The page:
Ask Mr. Make discusses Makefile optimization: ow $(shell) and := go together.
$(shell) is GNU Make's equivalent of the back tick (`) operator in the shell. $(shell) executes a command, flattens the result (i.e. turns all line endings into spaces) and returns the resulting string.
For example, if you want to get the output of the date command into a variable called NOW you'd write
NOW = $(shell date)
Or if you want to count the number of files in the current directory and get that number into FILE_COUNT do
FILE_COUNT = $(shell ls | wc -l )
Note that since $(shell) flattens output you can get the names of all the files in the current directory into a macro with:
FILES = $(shell ls)
The newline between files is replaced with a single space making FILES a space-separated list of filenames.
You'll commonly see in Makefiles an execution of the pwd command to get the current working directory into a variable (in this case CWD):
CWD = $(shell pwd)
It's this command we'll take a look at later on when considering how to optimize an example Makefile that wastes time getting the working directory over and over again.
The difference between = and := — 99% of the time you'll see macro definitions in Makefiles that use the = form:
FOO = foo BAR = bar FOOBAR = $(FOO) $(BAR) all: $(FOOBAR) $(FOOBAR): @echo [email protected] $(FOOBAR) FOO = fooey BAR = barney
In the example above macros FOO, BAR and FOOBAR are “recursively expanded” macros. That means that when we ask for the value of a macro any macros that it references are expanded at that point. For example, if we ask for the value of $(FOOBAR) it will get the value of $(FOO) and $(BAR) put them together with the space in between and return foo bar. Expansion through as many levels of macros as necessary is done only when the variable is used.
In the Makefile above this has the interesting side effect that FOOBAR
appears to have two different values. Running it prints out:
foo fooey barney bar fooey barney
The value of FOOBAR is used to define the list of prerequisites to the all rule and is expanded as foo bar, the same thing happens for the next rule which defines rules for foo and bar.
But when the rules are run, the value of FOOBAR as used in the echo comes out as fooey barney. (You can verify that the value of FOOBAR was foo bar when the rules were defined by looking at the value of [email protected] target being built---when the rules are run).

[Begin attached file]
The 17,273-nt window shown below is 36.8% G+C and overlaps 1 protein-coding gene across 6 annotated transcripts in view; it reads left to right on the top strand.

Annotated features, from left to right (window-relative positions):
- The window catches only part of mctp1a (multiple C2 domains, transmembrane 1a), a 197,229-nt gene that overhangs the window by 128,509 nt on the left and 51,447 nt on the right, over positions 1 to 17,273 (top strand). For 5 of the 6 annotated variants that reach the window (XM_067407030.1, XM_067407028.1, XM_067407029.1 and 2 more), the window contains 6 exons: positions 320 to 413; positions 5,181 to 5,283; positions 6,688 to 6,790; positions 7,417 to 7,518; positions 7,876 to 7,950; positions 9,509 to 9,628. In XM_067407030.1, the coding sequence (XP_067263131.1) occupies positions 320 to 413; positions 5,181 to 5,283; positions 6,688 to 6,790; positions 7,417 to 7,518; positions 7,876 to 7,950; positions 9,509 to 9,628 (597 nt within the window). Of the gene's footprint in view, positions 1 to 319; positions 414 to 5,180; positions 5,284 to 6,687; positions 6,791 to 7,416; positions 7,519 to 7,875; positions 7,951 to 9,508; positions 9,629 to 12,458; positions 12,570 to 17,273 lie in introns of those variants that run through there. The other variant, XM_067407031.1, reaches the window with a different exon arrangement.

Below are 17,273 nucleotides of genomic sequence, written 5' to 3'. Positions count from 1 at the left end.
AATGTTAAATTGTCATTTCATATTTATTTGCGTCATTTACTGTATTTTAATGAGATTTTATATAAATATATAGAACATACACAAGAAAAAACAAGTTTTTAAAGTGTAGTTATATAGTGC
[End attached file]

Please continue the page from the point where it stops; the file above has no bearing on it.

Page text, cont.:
There are two cases to remember:
- When a rule is being defined in a Makefile, macros will evaluate to their value at that point in the Makefile.
- Macros used in rule bodies (i.e. in the commands) have their final value: whatever value the macro had at the end of the Makefile.
If we change the definition of FOOBAR to use a := instead of = running the Makefile gives a very different result.
foo foo bar bar foo bar
Now FOOBAR has the same value everywhere. That because := forces the right-hand side of the definition to be expanded at that moment. Rather than storing $(FOO) $(BAR) as the definition of FOOBAR, GNU Make stores the expansion of $(FOO) $(BAR) which at that point is foo bar. The fact that FOO and BAR are redefined later in the Makefile is irrelevant, FOOBAR has already been expanded and set to a fixed string. GNU Make refers to variables defined in this way as “simply expanded.”
Once a macro has become simply expanded it remains that way unless it is redefined using the = operator. This means that if you append to a simply expanded macro the text being appended is expanded before the append.
FOO=foo BAR=bar BAZ=baz FOOBAR := $(FOO) $(BAR) FOOBAR += $(BAZ) BAZ=bazzy